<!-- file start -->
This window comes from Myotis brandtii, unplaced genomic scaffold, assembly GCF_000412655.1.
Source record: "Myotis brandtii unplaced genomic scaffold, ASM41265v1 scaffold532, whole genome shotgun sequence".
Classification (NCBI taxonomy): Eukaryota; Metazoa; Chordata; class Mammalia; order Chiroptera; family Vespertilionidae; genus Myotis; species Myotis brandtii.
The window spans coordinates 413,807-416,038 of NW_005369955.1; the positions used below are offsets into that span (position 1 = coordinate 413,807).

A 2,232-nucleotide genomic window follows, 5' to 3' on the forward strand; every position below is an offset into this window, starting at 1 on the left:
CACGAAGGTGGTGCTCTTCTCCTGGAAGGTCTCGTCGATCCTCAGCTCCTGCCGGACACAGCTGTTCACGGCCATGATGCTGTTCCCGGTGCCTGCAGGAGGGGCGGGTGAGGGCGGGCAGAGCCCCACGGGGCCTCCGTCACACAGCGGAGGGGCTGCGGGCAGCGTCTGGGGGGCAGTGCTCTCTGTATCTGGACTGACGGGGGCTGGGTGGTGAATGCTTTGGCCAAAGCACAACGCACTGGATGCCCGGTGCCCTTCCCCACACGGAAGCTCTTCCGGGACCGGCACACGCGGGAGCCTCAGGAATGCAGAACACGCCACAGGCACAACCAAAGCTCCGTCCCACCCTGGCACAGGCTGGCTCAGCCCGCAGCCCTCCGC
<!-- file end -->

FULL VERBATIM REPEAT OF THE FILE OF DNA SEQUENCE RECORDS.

This window comes from Myotis brandtii, unplaced genomic scaffold, assembly GCF_000412655.1.
Source record: "Myotis brandtii unplaced genomic scaffold, ASM41265v1 scaffold532, whole genome shotgun sequence".
Classification (NCBI taxonomy): Eukaryota; Metazoa; Chordata; class Mammalia; order Chiroptera; family Vespertilionidae; genus Myotis; species Myotis brandtii.
The window spans coordinates 413,807-416,038 of NW_005369955.1; the positions used below are offsets into that span (position 1 = coordinate 413,807).

A 2,232-nucleotide genomic window follows, 5' to 3' on the forward strand; every position below is an offset into this window, starting at 1 on the left:
CACGAAGGTGGTGCTCTTCTCCTGGAAGGTCTCGTCGATCCTCAGCTCCTGCCGGACACAGCTGTTCACGGCCATGATGCTGTTCCCGGTGCCTGCAGGAGGGGCGGGTGAGGGCGGGCAGAGCCCCACGGGGCCTCCGTCACACAGCGGAGGGGCTGCGGGCAGCGTCTGGGGGGCAGTGCTCTCTGTATCTGGACTGACGGGGGCTGGGTGGTGAATGCTTTGGCCAAAGCACAACGCACTGGATGCCCGGTGCCCTTCCCCACACGGAAGCTCTTCCGGGACCGGCACACGCGGGAGCCTCAGGAATGCAGAACACGCCACAGGCACAACCAAAGCTCCGTCCCACCCTGGCACAGGCTGGCTCAGCCCGCAGCCCTCCGC